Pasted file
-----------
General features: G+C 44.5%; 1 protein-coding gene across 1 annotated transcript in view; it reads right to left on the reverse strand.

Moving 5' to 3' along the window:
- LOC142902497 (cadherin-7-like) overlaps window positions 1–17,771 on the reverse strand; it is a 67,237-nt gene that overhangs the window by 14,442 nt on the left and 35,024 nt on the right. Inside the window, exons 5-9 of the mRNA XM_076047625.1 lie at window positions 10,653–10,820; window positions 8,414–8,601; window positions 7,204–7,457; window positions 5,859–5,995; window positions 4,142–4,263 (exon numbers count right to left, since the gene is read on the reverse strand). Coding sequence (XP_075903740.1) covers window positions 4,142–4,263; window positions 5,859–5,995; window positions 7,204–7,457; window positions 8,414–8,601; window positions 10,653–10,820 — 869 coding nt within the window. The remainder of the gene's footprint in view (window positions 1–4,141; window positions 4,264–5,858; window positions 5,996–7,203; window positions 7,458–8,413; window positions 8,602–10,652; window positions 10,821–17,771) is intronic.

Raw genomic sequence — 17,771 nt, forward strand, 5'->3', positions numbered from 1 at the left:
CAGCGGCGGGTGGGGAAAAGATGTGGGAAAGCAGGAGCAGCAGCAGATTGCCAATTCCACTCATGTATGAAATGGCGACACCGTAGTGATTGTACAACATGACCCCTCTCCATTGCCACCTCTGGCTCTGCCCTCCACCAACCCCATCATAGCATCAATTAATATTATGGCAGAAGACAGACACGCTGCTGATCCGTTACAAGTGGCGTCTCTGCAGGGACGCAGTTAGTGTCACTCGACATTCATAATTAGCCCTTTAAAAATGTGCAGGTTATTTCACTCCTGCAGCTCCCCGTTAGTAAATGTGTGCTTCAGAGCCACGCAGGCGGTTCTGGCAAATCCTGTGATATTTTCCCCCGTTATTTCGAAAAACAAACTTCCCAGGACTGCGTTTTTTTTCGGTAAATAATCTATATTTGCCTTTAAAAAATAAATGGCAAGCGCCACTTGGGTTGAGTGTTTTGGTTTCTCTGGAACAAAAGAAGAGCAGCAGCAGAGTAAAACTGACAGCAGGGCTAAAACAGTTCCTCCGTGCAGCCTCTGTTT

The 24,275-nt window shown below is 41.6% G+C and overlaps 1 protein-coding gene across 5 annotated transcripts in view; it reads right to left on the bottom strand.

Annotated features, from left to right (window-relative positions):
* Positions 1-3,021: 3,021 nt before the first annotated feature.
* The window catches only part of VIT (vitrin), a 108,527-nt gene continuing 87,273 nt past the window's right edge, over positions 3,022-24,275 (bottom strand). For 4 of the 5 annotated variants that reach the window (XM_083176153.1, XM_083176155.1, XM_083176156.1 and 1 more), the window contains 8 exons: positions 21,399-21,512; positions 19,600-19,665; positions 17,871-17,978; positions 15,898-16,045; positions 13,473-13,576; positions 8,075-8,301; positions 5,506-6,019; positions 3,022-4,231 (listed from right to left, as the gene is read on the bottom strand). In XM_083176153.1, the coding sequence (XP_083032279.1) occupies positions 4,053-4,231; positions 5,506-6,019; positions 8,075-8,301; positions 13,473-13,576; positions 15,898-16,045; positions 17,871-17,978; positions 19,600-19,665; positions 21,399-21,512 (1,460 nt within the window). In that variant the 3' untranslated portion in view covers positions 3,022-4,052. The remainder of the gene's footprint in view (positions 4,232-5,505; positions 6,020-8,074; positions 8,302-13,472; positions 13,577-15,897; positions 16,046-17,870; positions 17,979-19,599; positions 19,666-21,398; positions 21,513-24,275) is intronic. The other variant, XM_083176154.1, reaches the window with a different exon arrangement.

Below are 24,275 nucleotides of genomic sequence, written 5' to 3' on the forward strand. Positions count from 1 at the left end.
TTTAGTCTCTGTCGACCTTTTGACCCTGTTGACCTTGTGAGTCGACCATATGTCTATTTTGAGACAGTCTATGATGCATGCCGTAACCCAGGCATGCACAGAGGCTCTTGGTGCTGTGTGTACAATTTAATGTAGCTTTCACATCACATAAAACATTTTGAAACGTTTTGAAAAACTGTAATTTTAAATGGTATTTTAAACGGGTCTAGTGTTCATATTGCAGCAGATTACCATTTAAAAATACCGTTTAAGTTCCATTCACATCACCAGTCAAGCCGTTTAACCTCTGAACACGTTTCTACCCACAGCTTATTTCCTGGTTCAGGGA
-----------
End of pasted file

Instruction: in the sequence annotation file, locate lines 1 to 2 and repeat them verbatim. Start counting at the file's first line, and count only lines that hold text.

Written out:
General features: G+C 44.5%; 1 protein-coding gene across 1 annotated transcript in view; it reads right to left on the reverse strand.

Moving 5' to 3' along the window: